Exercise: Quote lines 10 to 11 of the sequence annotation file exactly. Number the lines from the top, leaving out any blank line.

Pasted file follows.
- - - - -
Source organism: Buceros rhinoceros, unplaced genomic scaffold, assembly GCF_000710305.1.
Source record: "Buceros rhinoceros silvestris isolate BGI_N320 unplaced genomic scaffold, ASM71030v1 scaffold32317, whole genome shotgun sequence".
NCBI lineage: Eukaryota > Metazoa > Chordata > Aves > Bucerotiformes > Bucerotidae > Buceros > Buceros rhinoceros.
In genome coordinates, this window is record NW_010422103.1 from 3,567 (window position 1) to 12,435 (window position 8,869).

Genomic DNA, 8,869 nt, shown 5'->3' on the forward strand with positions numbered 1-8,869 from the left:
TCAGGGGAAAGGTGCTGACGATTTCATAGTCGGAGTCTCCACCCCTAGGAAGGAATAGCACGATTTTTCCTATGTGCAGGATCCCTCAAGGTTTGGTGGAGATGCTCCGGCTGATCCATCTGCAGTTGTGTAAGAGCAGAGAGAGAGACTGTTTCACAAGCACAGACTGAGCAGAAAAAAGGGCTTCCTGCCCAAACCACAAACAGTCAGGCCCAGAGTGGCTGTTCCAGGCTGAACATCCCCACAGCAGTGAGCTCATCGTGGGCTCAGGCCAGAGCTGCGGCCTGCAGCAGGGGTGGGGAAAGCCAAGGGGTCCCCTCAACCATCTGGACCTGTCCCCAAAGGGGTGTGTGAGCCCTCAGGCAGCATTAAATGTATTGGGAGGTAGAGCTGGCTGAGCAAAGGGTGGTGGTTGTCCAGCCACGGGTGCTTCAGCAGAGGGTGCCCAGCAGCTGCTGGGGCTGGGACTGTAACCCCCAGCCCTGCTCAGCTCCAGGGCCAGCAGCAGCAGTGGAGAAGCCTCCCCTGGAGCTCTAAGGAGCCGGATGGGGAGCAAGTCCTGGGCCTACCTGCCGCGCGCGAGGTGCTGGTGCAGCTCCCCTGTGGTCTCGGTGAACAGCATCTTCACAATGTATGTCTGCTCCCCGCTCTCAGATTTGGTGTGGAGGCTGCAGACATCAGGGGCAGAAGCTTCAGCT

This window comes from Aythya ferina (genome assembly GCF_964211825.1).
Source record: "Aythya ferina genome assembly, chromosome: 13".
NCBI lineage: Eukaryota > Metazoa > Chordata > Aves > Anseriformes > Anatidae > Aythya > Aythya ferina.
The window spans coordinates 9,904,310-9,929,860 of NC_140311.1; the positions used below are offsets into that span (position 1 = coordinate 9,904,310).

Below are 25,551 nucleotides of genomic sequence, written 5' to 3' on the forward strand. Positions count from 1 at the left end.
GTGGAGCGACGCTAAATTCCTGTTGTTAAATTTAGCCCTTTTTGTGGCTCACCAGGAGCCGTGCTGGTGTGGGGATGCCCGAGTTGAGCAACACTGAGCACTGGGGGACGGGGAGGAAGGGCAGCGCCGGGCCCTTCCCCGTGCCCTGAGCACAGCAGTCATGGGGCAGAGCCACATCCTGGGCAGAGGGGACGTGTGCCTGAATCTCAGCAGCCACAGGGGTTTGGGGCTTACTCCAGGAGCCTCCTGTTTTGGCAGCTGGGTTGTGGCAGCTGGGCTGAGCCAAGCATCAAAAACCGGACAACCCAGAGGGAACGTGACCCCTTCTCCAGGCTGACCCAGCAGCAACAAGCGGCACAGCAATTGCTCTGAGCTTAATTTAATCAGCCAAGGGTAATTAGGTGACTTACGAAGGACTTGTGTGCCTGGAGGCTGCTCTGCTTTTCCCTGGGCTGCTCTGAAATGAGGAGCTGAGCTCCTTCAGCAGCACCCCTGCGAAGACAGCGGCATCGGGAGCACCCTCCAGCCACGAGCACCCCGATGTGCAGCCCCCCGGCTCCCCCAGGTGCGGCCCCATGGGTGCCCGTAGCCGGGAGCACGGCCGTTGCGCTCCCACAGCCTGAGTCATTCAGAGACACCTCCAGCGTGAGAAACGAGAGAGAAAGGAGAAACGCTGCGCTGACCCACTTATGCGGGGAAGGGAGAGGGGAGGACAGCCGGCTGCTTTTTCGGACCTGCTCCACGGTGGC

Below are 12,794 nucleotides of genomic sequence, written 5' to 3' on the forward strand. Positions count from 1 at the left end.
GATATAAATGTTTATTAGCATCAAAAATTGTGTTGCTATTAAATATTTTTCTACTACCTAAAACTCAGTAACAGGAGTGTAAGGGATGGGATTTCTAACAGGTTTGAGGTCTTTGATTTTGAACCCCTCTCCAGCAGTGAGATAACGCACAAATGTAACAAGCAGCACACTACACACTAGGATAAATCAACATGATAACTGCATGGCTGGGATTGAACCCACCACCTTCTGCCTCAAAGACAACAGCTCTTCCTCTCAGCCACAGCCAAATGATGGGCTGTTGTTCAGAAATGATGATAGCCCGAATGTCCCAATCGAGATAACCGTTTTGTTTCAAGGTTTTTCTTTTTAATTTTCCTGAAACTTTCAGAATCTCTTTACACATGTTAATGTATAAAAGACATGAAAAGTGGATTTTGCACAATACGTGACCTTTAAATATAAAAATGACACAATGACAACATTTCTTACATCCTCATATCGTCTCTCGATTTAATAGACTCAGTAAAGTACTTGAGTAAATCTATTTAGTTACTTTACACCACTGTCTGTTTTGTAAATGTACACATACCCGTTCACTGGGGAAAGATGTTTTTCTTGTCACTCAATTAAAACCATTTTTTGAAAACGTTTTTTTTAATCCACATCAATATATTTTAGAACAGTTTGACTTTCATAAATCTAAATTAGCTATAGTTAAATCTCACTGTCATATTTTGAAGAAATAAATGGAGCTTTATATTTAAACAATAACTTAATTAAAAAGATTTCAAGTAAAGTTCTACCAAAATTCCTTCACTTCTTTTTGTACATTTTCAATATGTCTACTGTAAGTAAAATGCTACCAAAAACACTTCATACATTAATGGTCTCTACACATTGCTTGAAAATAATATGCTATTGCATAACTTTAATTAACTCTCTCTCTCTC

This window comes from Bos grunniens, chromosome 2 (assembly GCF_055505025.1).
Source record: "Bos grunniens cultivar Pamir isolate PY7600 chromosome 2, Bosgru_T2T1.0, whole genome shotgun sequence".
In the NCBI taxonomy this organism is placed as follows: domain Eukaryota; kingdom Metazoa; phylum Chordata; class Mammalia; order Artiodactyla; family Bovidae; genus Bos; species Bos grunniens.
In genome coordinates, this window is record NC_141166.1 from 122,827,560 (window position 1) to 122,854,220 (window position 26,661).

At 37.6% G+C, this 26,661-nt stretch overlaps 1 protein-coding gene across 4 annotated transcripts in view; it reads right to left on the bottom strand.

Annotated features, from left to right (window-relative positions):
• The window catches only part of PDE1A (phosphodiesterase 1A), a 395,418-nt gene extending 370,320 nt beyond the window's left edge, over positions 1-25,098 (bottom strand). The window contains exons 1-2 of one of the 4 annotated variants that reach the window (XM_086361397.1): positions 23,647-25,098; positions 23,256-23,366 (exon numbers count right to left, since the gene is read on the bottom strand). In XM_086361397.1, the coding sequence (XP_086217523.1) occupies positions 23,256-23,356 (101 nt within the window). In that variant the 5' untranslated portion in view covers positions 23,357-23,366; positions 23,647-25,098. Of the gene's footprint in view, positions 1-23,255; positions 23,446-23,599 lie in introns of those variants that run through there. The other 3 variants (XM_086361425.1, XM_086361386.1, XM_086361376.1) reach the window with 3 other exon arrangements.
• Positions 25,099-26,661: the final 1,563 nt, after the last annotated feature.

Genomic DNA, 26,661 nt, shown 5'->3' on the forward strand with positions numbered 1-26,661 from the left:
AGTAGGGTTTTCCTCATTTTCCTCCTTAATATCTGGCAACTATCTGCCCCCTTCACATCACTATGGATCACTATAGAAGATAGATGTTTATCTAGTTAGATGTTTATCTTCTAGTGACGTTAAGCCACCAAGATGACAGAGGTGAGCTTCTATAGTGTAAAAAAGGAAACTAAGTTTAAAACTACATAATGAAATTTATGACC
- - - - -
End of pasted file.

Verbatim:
The window spans coordinates 9,904,310-9,929,860 of NC_140311.1; the positions used below are offsets into that span (position 1 = coordinate 9,904,310).

Below are 25,551 nucleotides of genomic sequence, written 5' to 3' on the forward strand. Positions count from 1 at the left end.